Follow
Subscribe

Waymo Releases a 360° Video to Show What it's Like Riding in its Self-Driving Minivans

Home > News > Content

【Summary】To help people better understand self-driving technology, Waymo released a detailed, 360-degree video to help people envision what it's like as a passenger in one of Waymo's self-driving minivans.

Eric Walz    Feb 28, 2018 1:19 PM PT
Waymo Releases a 360° Video to Show What it's Like Riding in its Self-Driving Minivans
author: Eric Walz   

SAN FRANCISCO — Many people might have reservations about getting into a self-driving vehicle and being whisked away to their destination without a driver being present. To help people better understand self-driving technology, Waymo released a detailed, 360-degree video to help people envision what it is like as a passenger in a autonomous vehicle.

Waymo also said in a blog post that it had driven more than 5 million miles on public roads since its self-driving car program began in 2009, doubling its miles in the past year alone. Waymo displayed its improved self-driving capabilities at the Detroit Auto Show in January.

The new immersive 360 degree video combines footage and real-time data from a trip around Metro Phoenix, Arizona. Waymo shows what its Chrysler Pacifica see when on the road, including identifying, other vehicles, pedestrians, traffic lights and other details of the environment. Waymo's software predicts what those things will do, and then plans a safe path ahead. The video also describes how some of Waymo's self-driving technology works, including LiDAR, radar and object identification.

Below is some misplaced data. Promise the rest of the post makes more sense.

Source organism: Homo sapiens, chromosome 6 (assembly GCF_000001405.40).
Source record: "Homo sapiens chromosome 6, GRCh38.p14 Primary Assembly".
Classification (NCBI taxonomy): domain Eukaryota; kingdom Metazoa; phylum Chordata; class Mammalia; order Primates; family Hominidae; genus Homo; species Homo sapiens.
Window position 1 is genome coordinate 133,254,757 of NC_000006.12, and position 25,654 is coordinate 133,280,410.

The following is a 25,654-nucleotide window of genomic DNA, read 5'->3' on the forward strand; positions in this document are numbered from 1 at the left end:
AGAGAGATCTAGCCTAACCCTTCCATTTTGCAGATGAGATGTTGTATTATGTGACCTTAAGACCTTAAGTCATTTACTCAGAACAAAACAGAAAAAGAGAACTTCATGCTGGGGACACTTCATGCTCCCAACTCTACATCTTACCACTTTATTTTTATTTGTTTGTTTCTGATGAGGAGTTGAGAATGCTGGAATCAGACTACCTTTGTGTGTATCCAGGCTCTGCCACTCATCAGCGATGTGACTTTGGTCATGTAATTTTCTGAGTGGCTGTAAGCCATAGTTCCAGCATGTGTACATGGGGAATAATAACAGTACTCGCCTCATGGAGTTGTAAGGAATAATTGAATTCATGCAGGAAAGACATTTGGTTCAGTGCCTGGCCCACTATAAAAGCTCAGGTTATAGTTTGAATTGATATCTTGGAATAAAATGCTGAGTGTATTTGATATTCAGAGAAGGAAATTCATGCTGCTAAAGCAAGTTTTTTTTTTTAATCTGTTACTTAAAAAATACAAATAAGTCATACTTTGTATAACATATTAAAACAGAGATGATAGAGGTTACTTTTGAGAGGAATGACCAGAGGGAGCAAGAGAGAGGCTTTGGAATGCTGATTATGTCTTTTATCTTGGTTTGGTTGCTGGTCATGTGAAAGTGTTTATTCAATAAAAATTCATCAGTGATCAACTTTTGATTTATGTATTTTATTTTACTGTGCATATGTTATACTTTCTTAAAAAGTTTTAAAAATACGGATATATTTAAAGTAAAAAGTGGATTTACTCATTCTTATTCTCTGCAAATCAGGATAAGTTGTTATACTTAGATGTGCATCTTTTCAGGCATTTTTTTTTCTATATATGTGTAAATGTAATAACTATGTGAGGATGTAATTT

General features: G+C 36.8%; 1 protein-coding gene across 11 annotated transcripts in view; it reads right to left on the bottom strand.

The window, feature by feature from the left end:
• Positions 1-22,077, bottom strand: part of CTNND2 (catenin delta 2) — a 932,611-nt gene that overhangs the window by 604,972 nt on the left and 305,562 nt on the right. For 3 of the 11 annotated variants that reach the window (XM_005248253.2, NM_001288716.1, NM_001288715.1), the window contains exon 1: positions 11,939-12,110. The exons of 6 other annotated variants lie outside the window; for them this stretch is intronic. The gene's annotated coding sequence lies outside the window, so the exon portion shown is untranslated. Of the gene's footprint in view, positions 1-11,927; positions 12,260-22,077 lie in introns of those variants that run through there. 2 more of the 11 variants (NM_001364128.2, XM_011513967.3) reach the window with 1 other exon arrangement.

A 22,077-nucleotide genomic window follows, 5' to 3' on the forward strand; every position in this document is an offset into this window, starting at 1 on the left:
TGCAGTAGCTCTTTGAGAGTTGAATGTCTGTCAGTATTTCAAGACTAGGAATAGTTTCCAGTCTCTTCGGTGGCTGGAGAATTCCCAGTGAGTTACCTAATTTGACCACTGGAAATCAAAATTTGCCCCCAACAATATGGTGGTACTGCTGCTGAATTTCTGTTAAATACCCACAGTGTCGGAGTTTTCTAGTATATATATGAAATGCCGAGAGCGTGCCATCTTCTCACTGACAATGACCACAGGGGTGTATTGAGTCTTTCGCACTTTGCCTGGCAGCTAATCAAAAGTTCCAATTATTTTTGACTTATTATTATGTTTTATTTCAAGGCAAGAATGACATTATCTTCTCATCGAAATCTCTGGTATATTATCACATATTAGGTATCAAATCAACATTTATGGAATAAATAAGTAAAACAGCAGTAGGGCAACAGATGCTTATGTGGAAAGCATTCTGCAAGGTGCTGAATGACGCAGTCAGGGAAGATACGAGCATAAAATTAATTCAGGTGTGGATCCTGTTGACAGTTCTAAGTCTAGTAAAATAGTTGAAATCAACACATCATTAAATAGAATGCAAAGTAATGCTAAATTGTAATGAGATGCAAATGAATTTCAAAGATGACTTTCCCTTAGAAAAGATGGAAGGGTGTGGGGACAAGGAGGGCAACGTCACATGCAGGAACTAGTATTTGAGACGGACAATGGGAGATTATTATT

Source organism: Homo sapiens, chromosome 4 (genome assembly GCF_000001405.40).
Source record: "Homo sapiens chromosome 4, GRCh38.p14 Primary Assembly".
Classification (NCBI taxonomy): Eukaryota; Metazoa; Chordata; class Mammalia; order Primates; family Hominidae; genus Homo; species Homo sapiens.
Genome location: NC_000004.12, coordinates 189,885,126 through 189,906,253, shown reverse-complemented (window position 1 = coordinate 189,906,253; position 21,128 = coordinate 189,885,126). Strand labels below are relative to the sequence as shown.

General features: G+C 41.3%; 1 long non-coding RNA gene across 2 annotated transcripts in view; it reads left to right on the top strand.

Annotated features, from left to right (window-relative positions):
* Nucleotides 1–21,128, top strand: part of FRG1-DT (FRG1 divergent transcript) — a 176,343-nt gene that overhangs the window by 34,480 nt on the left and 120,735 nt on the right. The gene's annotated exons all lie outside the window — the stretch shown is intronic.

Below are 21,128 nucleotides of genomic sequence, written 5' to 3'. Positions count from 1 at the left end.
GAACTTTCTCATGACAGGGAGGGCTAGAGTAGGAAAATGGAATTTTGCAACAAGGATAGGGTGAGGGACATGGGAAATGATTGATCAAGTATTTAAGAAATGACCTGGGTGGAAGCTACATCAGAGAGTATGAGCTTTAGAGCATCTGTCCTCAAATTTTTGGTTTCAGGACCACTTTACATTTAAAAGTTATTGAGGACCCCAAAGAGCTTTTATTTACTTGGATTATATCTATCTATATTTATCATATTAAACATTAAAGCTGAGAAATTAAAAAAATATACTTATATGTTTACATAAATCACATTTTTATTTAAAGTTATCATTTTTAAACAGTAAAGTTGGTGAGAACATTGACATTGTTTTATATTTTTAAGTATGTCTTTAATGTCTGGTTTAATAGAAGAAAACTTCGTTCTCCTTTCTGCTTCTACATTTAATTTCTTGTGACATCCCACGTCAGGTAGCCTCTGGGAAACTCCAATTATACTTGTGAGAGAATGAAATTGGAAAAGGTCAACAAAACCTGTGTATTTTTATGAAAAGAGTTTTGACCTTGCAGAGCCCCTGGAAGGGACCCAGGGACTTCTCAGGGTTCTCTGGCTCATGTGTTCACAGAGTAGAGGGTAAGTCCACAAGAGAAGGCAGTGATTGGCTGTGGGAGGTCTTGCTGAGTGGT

Although many companies are testing self-driving cars, few people have had the experience of riding in one. Waymo's video offers a closer look at what the experience will be like.

Waymo is getting ready to launch an autonomous ride-hailing service in Arizona this year using its fleet of Pacifica minivans. Arizona Governor Doug Ducey has supported the technology, and companies can test autonomous vehicles in the state without many restrictions, making the state an attractive location. Uber is also testing its own self-driving Volvo XC90's in Arizona for a autonomous ride-hailing service.

Waymo said in November that members of the public using a ride-hailing app would be able to ride in its fleet of minivans in the upcoming months. At first, a Waymo employee would accompany the passengers in the backseat, but eventually they will travel alone. The company has been testing its cars in Arizona with an employee in the back seat and no one at the wheel since October.

The passenger service is expected to roll out in more geographical areas, including the Atlanta metro area in the near future.


Prev                  Next
Writer's other posts
Comments:
    Related Content